said switching signal (16) being an operation means valid signal for validating said operation signal to said control means (13) in the case when a command (15) received from said transmission/reception means (12) is a first command, andsaid switching signal (16) being an operation means invalid signal for invalidating said operation signal (5) to said control means (13) in the case when a command (15) received from said transmission/reception means (12) is a second command, andsaid control means (13) does not control said data management means (3) based on said operation signal (5) outputted from said operation means (4), but controls said data management means (3) based on said command signal (8) in the case of said switching signal (16) indicating that said operation signal (5) is invalid."Claim 5 of the opposed patent reads as follows: "A data management apparatus, comprisinga data management means (3);an operation means (4) for generating an operation signal (5) for instructing the operation of said data management means (3);a transmission/reception means (42) for transmitting/receiving command signals (8) from a transmission line (2);a control means (43) for controlling said data management means (3), anda binary switch (45) for outputting a binary signal (46),characterized bya switching signal generation means (44) for outputting a switching signal (47) for indicating whether said operation signal (5) is valid or invalid to said control means (13), and in thatsaid switching signal (47) being an operation means invalid signal only when said binary signal (46) is a predetermined value, andsaid control means (43) does not control said data management means (3) based on said operation signal (5) outputted from said operation means (4), but controls said data management means (3) based on said command signal (8) in the case of said switching signal (47) indicating that said operation signal (5) is invalid."Claims 2 to 4 and 6 to 9 are dependent claims.The reasons given in the decision under appeal may be summarised as follows:D1 disclosed in the embodiment illustrated in figure 1 a data management apparatus having all the features of the precharacterising portion of claim 1. However, D1 did not disclose a switching signal generation means as specified in claim 1. Instead, D1 disclosed the sending of a command having the effect that the remote controller receiver sections of audio/visual equipment were caused not to function. Even if this implied the generation of a signal deactivating the remote controller receiver sections, such a deactivation signal could not be considered a switching signal "for indicating whether said operation signal is valid or invalid" as specified in claim 1 of the opposed patent.A signal deactivating a remote controller receiver section did not perform the functions of validating or invalidating an operation signal to the control means. Hence the subject-matter of claim 1 was new.Both the invention and D1 solved the problem of avoiding conflicting operations from two operation means provided for the same device. However, D1 and the opposed patent provided alternative solutions. There was no indication in the prior art that it was possible to arrive at the claimed invention by invalidating one of the operation signals instead of deactivating the receiver sections (as taught in D1). No such indication had been asserted by the opponent or was apparent to the opposition division. Hence there was no indication that a person skilled in the art would have modified D1 in this manner. Furthermore, even though the opponent had submitted that the two solutions were equivalent, it had not given any reasons for this allegation. Hence the subject-matter of claim 1 involved an inventive step.The same arguments applied to independent claim 5 and the dependent claims of the opposed patent.The appellant/opponent's arguments may be summarised as follows:Claim 1 of the opposed patent defined the invention in broad terms such as validating or invalidating an operation signal, and there was no relevant difference between validating/invalidating a signal and passing/blocking a signal. Also the patent specification did not disclose any details and advantages of validation or invalidation of a specific operation signal as compared with the generation (or non-generation) of operation signals. An operation signal which did not cause an operation was an invalid operation signal. It did not matter whether the operation signal was rendered invalid at the source, during communication, or at the receiver.Based on this understanding of the technical meaning of the wording of claim 1 the novelty of the subject-matter of claim 1 was destroyed by the disclosure of D1 because of the following correspondences between features of claim 1 and features of D1:- The "data management apparatus comprising: a data management means (3)" in claim 1 corresponded for instance to the video tape recorder VTR 12 or to the multi-disk player MDP 14 in the embodiments of figures 1 or 5 of D1. - The "operation means (4) for generating an operation signal (5) for instructing the operation of said data management means (3)" in claim 1 corresponded, for instance, to a part of the remote controller receiver sections (r12 in VTR 12, r14 in MDP 14) in the embodiments of figures 1 or 5 of D1.- Both the "transmission/reception means (12) for transmitting/receiving command signals (8) from a transmission line (2)" as well as the "control means (13) for controlling said data management means (3)" in claim 1 corresponded, for instance, to respective parts of the control circuits (12CT in VTR 12, 14CT in MDP 14) in the embodiments of figures 1 or 5 of D1, with the transmission line corresponding to the buses B4 to B7.- The "switching signal generation means (14) for outputting a switching signal (16) for indicating whether said operation signal (5) is valid or invalid" in claim 1 also corresponded to respective parts of these control circuits, but additionally included the remote controller receiver sections (r12 in VTR 12, r14 in MDP 14). D1 disclosed that central equipment sent a command to turn off the remote controller receiver section r12 of VTR 12. This command caused VTR 12 to generate a signal stopping, for instance, the supply of power to the remote controller receiver section r12. This stopping signal constituted a switching signal for indicating whether an operation signal (originating from the remote controller of the VTR 12) was valid or invalid because, if no stopping signal was generated, the remote controller receiver section r12 was operative and the (remote controller's) operation signals were valid, whereas if the stopping signal was generated, the remote controller receiver section r12 was turned off and the (remote controller's) operation signals were invalid. In this case the control circuit 12CT did not control the VTR 12 based on the signal originating from the remote controller but rather on a control signal transmitted over buses B4 to B6.There was no essential difference between the subject-matter of claim 5 and that of claim 1. Neither of these claims specified a particular implementation of the validation or invalidation of an operation signal.For the assessment of inventive step D1 was the closest prior art. A person skilled in the art would realise, on the basis of his common general knowledge, that it was a matter of arbitrary choice whether the operation signal was rendered invalid at the source, during communication, or at the receiver. Also D1 disclosed in column 6, lines 42 to 48, that the validation or invalidation of operation signals was a binary function which only depended on whether or not the remote control was able to control the controlled electronic equipment. For instance, D1 disclosed in column 10, lines 28 to 35, that the remote controller receiver section was automatically set in a non-functioning mode when the controlled equipment was connected to the central equipment. This was a binary on/off switching functionality which implemented the broad features of validation and invalidation of operation signals as specified in claim 1 of the oppposed patent.The embodiment illustrated in figures 5 to 7 of D1 also showed such a binary on/off switching functionality. In this embodiment central control (using a remote controller for the central equipment) or alternatively local control (using a key of the VTR 12 or a remote controller for the VTR 12) was available to start a synchronous dubbing process in which a source signal from a multi-disk player was recorded to the VTR 12. During this synchronous dubbing process a protection flag was set such that the process could not be interrupted by pressing a stop key of the multi-disk player or a key operation input of the VTR 12. This protection was performed by ignoring key inputs. However, the VTR 12's stop key input was accepted. Hence this key input was validated while others were invalidated. It was implicit that local control could be switched on and off using central control. Hence operating signals generated by pressing keys of the VTR 12 could be validated or invalidated, for instance by the central equipment. It did not matter where the command to ignore key inputs was generated.The respondent/patentee's arguments may be summarised as follows:The opposed patent and D1 solved similar problems in a technically different manner. According to the patent, an operation signal from a local operation panel was invalidated. The devices envisaged in the opposed patent always had multiple controllable functions. Hence logic was required which discriminated between different operation signals which had been received. In D1 the operation signals were no longer generated when the remote controller receiver section was turned off. Thus the operation signals were not received and there were also no means for instructing the control circuits about validation or invalidation of the operation signals. In particular, there was no transmission of a first command leading to the generation of an operation valid signal as specified in claim 1. Thus D1 did not disclose a switching signal generation means within the meaning of claims 1 or 5 of the opposed patent.The validation and invalidation of individual operation signals increased flexibility as compared with the situation in which operation signals were not generated when a receiver was turned off but were generated when a receiver was turned on.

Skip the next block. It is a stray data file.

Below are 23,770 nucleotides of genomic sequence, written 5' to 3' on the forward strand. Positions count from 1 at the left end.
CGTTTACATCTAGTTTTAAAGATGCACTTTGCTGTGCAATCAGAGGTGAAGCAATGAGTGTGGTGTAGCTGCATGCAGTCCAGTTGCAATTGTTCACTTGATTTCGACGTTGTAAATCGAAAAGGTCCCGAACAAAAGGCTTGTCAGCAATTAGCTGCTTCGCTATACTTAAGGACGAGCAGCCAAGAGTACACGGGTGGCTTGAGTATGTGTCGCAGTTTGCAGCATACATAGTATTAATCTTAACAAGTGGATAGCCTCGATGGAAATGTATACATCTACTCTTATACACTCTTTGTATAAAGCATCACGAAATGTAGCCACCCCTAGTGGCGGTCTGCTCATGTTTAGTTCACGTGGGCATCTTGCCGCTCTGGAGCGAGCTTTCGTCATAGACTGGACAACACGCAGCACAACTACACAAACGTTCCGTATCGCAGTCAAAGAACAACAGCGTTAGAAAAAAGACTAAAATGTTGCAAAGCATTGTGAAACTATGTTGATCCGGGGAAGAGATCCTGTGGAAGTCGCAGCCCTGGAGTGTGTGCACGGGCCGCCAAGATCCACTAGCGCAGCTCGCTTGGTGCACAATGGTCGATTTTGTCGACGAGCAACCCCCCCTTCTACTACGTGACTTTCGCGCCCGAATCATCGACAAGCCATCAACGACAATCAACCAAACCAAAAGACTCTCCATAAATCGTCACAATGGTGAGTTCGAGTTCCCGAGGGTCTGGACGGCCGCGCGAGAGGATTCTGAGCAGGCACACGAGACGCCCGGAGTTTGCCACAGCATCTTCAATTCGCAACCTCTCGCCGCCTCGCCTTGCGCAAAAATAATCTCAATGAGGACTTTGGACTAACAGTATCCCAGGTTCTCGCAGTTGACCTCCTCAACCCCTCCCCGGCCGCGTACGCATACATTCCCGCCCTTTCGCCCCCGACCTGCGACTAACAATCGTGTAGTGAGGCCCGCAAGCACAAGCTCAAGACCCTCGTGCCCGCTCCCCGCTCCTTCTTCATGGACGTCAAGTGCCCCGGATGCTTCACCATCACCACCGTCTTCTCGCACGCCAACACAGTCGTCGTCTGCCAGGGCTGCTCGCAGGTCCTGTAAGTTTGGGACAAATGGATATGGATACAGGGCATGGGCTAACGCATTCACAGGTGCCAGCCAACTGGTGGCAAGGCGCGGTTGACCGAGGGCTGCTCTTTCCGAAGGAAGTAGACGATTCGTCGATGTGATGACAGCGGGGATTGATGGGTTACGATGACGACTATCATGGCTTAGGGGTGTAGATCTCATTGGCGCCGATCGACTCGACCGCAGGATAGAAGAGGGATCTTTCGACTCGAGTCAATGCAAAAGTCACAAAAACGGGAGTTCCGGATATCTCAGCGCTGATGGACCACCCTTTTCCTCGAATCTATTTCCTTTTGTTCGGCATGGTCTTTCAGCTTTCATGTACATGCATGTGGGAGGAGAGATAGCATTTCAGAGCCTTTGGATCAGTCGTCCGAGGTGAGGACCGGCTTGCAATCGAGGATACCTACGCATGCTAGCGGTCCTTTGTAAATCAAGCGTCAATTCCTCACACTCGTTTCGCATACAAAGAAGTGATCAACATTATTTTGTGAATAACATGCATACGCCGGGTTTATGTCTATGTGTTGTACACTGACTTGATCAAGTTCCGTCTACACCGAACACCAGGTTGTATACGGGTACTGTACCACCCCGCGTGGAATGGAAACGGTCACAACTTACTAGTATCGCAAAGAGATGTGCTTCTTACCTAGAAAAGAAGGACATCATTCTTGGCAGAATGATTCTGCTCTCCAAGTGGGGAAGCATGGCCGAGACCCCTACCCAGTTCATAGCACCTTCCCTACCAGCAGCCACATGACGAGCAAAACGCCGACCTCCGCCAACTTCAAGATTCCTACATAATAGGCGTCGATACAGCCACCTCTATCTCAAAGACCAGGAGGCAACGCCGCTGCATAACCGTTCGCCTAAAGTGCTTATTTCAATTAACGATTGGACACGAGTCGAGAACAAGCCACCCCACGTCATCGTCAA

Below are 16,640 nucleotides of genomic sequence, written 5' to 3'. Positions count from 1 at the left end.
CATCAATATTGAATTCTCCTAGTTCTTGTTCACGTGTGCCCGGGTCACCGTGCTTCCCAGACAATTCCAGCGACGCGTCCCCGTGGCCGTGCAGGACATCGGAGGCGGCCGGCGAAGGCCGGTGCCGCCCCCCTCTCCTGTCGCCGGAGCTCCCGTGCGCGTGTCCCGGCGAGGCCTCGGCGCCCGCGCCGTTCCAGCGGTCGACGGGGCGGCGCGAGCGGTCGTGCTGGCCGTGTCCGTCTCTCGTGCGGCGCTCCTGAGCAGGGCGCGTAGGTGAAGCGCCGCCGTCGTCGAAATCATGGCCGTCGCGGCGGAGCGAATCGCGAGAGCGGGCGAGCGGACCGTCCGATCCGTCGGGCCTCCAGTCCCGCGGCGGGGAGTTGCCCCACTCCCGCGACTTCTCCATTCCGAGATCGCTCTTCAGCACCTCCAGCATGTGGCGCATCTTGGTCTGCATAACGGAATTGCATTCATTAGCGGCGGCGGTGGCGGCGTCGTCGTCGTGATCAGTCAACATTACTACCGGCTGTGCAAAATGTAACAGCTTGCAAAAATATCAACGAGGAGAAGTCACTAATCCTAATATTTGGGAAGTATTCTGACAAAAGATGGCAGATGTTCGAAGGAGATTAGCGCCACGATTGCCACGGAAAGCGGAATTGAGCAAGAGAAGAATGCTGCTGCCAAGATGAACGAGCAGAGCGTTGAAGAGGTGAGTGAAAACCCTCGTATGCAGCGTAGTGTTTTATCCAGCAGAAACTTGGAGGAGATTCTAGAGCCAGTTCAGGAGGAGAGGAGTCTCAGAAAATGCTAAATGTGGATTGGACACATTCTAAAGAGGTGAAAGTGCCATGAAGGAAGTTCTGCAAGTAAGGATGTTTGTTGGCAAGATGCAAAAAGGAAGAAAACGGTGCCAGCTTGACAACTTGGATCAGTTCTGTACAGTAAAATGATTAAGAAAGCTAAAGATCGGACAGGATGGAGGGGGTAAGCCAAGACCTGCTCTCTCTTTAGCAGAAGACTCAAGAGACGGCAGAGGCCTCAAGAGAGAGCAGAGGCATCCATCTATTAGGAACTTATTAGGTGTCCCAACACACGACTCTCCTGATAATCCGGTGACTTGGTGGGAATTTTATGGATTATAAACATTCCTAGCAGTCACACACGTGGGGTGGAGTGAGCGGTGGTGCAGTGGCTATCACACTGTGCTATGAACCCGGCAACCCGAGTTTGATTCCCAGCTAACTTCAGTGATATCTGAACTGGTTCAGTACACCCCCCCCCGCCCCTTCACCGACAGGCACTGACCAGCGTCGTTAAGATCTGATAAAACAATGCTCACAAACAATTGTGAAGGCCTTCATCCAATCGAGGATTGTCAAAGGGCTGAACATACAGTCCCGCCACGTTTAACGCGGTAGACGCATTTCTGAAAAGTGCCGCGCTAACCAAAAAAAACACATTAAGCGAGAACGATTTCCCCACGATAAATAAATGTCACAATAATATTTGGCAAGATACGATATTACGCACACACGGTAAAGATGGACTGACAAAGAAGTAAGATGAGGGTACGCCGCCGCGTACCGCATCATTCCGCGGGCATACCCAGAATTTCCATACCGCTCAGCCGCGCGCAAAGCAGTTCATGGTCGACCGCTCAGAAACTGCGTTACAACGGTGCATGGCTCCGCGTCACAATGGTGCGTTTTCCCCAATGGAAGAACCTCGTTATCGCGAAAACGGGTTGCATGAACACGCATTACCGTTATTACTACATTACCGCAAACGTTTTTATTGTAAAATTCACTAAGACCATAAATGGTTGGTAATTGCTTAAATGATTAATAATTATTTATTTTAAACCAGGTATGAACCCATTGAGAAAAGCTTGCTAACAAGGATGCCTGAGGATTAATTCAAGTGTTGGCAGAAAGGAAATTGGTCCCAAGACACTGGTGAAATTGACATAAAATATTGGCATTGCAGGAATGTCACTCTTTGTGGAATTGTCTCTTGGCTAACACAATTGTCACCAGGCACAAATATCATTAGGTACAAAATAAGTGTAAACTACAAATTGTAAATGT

Reasons for the Decision